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CSF flow quantification of the cerebral aqueduct in normal volunteers using phase contrast cine MR imaging.

Lee JH, Lee HK, Kim JK, Kim HJ, Park JK, Choi CG - Korean J Radiol (2004 Apr-Jun)

Bottom Line: The mean peak systolic velocities showed a tendency to increase from the superior to the inferior aqueduct, irrespective of the background baseline region, with the range being from 3.30 cm/sec to 4.08 cm/sec.However, these differences were not statistically significant.Although the peak systolic velocity and mean flow of the CSF differed somewhat according to the level of the cerebral aqueduct at which the measurement was made, this difference was not statistically significant.

View Article: PubMed Central - PubMed

Affiliation: Department of Radiology, Asan Medical Center, Ulsan University College of Medicine, Seoul, Korea.

ABSTRACT

Objective: To evaluate whether the results of cerebrospinal fluid (CSF) flow quantification differ according to the anatomical location of the cerebral aqueduct that is used and the background baseline region that is selected.

Materials and methods: The CSF hydrodynamics of eleven healthy volunteers (mean age = 29.6 years) were investigated on a 1.5 T MRI system. Velocity maps were acquired perpendicular to the cerebral aqueduct at three different anatomical levels: the inlet, ampulla and pars posterior. The pulse sequence was a prospectively triggered cardiac-gated flow compensated gradient-echo technique. Region-of-interest (ROI) analysis was performed for the CSF hydrodynamics, including the peak systolic velocity and mean flow on the phase images. The selection of the background baseline regions was done based on measurements made in two different areas, namely the anterior midbrain and temporal lobe, for 10 subjects.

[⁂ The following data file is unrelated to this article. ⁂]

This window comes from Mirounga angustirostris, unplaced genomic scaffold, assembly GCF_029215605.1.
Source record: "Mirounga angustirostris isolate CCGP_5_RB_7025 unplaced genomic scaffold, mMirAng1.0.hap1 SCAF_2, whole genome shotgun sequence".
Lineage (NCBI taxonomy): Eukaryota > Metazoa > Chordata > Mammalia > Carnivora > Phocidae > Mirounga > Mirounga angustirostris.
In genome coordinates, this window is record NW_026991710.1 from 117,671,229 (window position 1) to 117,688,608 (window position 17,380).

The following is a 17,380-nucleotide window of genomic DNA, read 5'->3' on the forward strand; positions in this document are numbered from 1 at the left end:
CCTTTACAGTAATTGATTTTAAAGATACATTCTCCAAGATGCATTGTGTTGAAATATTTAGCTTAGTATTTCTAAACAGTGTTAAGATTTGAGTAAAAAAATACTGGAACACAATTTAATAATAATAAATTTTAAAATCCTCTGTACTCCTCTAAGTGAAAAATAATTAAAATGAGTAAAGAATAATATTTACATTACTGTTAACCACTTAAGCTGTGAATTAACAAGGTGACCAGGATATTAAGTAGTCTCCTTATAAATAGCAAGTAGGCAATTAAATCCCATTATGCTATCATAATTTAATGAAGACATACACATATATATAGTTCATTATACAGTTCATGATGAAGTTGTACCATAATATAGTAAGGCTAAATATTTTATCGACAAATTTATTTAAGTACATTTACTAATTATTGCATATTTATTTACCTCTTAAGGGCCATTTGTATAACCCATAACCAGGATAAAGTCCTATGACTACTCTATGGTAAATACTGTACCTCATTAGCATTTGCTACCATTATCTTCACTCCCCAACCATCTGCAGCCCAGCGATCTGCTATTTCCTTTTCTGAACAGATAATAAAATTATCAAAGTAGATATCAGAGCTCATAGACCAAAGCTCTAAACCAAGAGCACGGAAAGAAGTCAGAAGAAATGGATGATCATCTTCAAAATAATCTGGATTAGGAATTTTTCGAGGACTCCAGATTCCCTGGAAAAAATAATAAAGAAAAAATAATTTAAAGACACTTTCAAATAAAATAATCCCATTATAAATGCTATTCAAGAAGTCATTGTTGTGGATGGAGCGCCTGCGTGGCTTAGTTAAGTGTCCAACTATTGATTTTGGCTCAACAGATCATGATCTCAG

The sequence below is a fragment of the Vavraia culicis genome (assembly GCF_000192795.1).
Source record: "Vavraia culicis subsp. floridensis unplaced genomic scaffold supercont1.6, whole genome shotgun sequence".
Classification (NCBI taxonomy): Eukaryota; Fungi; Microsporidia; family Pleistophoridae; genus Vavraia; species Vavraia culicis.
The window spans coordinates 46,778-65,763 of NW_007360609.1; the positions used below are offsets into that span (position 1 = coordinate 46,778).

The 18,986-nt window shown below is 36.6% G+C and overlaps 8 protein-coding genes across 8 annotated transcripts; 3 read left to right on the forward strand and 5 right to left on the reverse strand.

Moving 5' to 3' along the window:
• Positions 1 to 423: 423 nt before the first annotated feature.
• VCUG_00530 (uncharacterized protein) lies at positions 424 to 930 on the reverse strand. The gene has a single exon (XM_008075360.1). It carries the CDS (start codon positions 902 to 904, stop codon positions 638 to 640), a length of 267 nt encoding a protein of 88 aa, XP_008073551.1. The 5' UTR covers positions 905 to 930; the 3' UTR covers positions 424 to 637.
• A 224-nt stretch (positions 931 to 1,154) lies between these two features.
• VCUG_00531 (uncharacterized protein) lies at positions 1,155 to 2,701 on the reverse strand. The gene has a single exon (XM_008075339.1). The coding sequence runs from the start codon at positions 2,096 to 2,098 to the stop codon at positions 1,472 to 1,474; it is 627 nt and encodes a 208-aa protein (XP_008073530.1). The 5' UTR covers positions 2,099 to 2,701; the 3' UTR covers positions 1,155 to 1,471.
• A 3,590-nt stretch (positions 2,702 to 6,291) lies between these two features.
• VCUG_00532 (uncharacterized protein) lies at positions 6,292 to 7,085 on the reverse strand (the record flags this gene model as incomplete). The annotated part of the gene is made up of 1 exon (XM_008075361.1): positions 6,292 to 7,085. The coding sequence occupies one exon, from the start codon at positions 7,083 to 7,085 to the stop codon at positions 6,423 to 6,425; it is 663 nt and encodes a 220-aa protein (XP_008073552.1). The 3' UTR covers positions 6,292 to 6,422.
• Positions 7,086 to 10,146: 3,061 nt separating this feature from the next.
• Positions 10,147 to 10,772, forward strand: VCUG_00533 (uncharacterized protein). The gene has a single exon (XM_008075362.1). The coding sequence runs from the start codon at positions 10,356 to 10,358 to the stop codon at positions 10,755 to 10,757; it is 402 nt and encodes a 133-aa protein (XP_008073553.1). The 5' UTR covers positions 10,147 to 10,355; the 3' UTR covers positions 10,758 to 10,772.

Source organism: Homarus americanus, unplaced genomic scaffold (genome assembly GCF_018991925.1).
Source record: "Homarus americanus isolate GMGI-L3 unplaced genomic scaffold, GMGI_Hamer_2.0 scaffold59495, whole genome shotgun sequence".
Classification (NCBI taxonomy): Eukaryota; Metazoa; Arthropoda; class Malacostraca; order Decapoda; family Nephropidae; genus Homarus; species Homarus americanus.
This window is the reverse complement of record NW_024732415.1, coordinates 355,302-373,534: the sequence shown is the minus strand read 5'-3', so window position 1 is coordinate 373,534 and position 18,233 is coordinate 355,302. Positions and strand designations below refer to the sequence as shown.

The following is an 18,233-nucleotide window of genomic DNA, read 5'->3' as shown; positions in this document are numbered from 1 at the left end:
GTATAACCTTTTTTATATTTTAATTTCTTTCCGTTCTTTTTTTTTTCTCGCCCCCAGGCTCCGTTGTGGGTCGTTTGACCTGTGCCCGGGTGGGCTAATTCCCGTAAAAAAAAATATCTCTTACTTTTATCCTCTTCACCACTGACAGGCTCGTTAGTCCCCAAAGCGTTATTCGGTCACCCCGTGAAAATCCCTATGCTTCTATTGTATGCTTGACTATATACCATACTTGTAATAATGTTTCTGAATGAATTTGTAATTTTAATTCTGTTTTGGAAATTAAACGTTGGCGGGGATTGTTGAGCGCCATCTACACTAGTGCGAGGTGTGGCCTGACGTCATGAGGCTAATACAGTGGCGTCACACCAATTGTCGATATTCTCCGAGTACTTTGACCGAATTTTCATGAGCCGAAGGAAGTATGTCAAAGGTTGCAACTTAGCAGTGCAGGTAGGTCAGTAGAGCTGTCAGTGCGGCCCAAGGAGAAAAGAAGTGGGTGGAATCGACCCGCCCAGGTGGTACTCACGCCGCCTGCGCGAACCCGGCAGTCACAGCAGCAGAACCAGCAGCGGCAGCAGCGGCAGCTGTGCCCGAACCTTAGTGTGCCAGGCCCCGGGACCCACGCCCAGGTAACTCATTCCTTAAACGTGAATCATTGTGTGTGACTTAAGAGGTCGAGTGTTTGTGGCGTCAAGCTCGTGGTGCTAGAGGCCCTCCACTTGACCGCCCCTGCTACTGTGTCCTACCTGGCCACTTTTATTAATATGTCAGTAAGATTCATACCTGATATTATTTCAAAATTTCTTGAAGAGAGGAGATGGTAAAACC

Results: The mean peak systolic velocities showed a tendency to increase from the superior to the inferior aqueduct, irrespective of the background baseline region, with the range being from 3.30 cm/sec to 4.08 cm/sec. However, these differences were not statistically significant. In the case of the mean flow, the highest mean value was observed at the mid-portion of the ampulla (0.03 cm(3)/sec) in conjunction with the baseline ROI at the anterior midbrain. However, no other differences were observed among the mean flows according to the location of the cerebral aqueduct or the baseline ROI.

Conclusion: We obtained a set of reference data of the CSF peak velocity and mean flow through the cerebral aqueduct in young healthy volunteers. Although the peak systolic velocity and mean flow of the CSF differed somewhat according to the level of the cerebral aqueduct at which the measurement was made, this difference was not statistically significant.

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Axial phase-contrast MR images obtained at the three different levels of the cerebral aqueduct. The background baseline region was located at a position anterior to the aqueduct in the midbrain. The high signal intensities (arrows) represent systolic CSF flow through the inlet (A), the ampulla (B) and the pars posterior (C), respectively.
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Figure 3: Axial phase-contrast MR images obtained at the three different levels of the cerebral aqueduct. The background baseline region was located at a position anterior to the aqueduct in the midbrain. The high signal intensities (arrows) represent systolic CSF flow through the inlet (A), the ampulla (B) and the pars posterior (C), respectively.

Mentions: In all of the subjects, a typical sinusoidal pattern of CSF flow was observed during the cardiac cycle. Table 1 shows the mean peak systolic velocities and mean flows of the cerebral aqueduct according to the three different locations and the two different baseline regions. The mean peak systolic velocities showed a tendency to increase from the superior to the inferior aqueduct, irrespective of the background baseline region. The values obtained with the baseline region at the anterior midbrain and the temporal lobe were 3.39 cm/sec and 3.30 cm/sec at the inlet of the aqueduct, 3.36 cm/sec and 3.87 cm/sec at the ampulla, and 4.08 cm/sec and 4.07 cm/sec at the pars posterior, respectively. However, these differences were not statistically significant (Fig. 3).